Will the McLaren F1 supplant the Ferrari 250 GTO as the world’s most valuable car?

A McLaren F1 once again headlined the Monterey auctions, with a 1995 model bringing $20.465M. The car’s value on the private market can be even higher. Our price guide presently values an F1 LM Spec (a rarer trim than the one at Monterey this year) at $26.5M in concours (#1) condition. It’s easy to wonder if the 1990s hypercar is well on its way to becoming the king not just of Monterey but also the entire collector car market.

Well, not so fast. The ultimate collector car is unquestionably the Ferrari 250 GTO. It holds the record for highest price at public auction—$48.4M in 2018—and is presently the most valuable vehicle in the Hagerty Price Guide, with a condition 1 (concours-ready) value of $70M. That puts it ahead of other luminaries like the Ferrari 330 LMB (the GTO’s descendent) and the Shelby Daytona Coupe (its competition).

Can the McLaren, presently number four on that list, close the gap with the GTO?

Comparing these two vehicles as if they’re normal cars—fun as that would be—won’t get us closer to an answer. The Ferrari and McLaren not only hail from different eras but also, quite simply, transcend typical car review considerations. The data Insider typically look at is likewise less helpful here. The sample sizes of cars and sales are small, and the demographic profiles of people who can swing these eight-figure collection capstones tend to be similar. Read: A Baby Boomer (an average age of 71 for the GTO owner, 64 for the F1) who has either a very large collection (100 vehicles) or an extremely valuable one (average value of $1M+ per car).

When talking about the value of collector cars, particular ones of such pedigree, the important features are provenance, design and technology, rarity, and usability. As each of those features becomes more appealing to car enthusiasts, the collectability and value go up.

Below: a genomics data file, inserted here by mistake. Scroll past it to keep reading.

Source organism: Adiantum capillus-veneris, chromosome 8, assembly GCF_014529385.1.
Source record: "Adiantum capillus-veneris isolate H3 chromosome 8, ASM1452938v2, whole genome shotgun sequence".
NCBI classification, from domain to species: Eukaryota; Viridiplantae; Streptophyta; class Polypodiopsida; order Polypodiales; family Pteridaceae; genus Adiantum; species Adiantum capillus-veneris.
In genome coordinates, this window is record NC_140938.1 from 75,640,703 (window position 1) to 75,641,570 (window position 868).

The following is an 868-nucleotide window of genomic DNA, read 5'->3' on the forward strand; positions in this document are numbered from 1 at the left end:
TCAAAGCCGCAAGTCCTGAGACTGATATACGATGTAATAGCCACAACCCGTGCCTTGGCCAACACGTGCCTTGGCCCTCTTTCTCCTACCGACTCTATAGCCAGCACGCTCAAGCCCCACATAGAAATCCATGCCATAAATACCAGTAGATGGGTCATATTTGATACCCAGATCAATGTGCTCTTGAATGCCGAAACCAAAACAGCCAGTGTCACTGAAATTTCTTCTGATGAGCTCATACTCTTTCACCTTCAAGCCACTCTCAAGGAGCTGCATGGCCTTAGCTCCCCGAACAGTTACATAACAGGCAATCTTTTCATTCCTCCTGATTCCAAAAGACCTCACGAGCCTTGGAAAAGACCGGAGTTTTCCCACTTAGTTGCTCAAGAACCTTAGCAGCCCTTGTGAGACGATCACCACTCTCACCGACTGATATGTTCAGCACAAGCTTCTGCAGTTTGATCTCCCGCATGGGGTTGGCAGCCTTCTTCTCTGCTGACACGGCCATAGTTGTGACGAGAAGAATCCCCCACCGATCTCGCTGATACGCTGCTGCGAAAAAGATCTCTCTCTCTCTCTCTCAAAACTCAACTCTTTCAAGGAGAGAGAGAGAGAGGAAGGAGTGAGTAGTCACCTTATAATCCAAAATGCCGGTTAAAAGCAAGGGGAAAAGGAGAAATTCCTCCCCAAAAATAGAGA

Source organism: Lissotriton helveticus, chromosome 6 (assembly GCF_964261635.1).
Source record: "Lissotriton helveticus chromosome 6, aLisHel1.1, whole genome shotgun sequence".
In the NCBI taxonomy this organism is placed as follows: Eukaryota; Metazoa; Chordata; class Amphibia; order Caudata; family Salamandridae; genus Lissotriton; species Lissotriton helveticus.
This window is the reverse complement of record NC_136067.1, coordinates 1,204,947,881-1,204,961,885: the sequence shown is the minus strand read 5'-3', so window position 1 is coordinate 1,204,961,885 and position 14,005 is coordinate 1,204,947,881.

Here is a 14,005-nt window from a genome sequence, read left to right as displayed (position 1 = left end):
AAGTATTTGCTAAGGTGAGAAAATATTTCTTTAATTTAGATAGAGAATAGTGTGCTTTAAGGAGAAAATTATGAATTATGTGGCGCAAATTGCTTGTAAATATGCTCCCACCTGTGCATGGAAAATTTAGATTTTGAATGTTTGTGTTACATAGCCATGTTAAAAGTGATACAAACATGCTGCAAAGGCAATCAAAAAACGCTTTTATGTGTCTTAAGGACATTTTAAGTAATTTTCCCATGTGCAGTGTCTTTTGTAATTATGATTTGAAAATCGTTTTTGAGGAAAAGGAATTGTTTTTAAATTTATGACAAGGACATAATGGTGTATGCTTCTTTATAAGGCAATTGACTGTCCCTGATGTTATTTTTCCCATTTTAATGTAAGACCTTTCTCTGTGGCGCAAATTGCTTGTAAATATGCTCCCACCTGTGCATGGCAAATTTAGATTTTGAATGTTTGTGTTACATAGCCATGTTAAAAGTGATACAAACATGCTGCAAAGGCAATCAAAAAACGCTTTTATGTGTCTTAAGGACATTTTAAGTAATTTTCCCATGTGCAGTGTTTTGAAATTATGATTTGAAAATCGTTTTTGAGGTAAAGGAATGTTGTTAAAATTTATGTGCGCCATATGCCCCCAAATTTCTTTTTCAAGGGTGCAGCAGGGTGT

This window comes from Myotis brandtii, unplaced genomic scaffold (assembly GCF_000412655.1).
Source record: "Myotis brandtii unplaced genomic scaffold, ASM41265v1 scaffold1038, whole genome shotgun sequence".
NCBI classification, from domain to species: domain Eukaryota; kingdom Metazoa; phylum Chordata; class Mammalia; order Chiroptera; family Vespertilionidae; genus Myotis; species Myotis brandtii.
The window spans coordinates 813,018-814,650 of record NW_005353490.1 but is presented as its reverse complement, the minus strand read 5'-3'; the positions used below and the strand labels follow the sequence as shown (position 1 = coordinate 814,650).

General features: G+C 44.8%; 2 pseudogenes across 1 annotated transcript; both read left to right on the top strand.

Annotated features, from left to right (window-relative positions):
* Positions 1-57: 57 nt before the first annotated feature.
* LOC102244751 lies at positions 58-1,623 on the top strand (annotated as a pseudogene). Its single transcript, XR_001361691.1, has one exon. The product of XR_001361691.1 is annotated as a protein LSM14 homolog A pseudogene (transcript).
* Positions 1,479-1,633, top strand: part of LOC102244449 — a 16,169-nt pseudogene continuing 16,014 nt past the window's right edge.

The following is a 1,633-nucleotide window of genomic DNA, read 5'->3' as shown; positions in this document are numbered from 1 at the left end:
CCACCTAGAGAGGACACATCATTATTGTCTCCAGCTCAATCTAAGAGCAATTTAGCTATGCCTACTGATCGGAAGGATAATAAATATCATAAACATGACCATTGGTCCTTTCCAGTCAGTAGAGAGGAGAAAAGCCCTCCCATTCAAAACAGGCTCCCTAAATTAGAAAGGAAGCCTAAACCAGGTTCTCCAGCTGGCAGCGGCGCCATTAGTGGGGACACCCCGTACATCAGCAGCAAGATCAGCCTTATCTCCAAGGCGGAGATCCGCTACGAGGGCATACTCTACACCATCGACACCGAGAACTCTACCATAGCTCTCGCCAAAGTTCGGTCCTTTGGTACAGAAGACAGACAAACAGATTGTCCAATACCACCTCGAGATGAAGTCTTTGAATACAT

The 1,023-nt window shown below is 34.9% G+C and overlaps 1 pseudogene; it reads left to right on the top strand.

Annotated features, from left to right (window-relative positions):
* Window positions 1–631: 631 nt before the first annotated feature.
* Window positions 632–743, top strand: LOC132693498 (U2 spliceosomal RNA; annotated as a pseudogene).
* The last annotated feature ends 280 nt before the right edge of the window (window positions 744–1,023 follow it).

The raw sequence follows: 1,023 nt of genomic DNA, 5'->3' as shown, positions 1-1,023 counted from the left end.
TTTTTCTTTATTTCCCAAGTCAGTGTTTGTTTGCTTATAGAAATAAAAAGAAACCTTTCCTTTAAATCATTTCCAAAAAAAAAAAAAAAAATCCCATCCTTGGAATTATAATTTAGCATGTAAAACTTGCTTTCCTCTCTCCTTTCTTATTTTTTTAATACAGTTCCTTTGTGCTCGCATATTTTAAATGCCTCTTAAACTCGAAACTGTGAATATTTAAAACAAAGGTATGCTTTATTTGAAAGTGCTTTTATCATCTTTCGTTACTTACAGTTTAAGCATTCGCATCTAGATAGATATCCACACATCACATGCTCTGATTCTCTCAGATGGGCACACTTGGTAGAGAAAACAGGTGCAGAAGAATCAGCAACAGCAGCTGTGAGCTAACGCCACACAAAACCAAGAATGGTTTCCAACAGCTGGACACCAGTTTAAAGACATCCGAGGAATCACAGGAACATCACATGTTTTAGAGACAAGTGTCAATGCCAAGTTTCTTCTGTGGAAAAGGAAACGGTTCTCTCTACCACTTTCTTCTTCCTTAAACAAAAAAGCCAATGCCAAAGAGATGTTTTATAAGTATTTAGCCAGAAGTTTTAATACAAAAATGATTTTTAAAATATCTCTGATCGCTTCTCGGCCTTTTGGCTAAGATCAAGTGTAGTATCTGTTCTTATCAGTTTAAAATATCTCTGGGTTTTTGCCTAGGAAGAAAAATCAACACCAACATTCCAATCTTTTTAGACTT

A 1995 McLaren F1 was king of this year’s Monterey auctions, selling for $20.465M, but the distinction of highest-ever public sale on the peninsula—or anywhere else—still belongs to a 1962 Ferrari 250 GTO, which brought $48.4M in 2018 edition. (250 GTO photo by Brandon Gillogly; F1 by Evan Klein)

The Ferrari 250 GTO has all of those features to a nearly unprecedented level. The McLaren F1 does too, but perhaps people underestimate how strong it is in some of those categories.


For the 250 GTO, one can begin with the obvious yet important fact that it is a Ferrari. We’re so used to talking about the marque that we perhaps forget how special it really is. We’re talking about a brand conceived to build fast and exclusive cars.

Not merely expensive, 250 GTOs were also immensely successful on racetracks around the world, and they continue to be raced at the highest levels today. Second, the 250 GTO won a lot of races. According to automotive historian Doug Nye, in his 2013 examination of this same question in Octane magazine (Issue 120), the GTO competed in 36 FIA World Championship races from 1962 to 1964 and won 10 of them.

The F1 is a McLaren, which started racing about 20 years after Ferrari and had immense success racing Can-Am cars and F1 cars in the 1960s and 1970s. While a road car was first considered in 1969 with the M6GT, after the death of Bruce McLaren in 1970, the project stopped. It wasn’t until Gordon Murray designed the F1 and launched it in the early 1990s that McLaren finally had a road car. Consequently, McLaren doesn’t have the long history of pop culture awareness as Ferrari.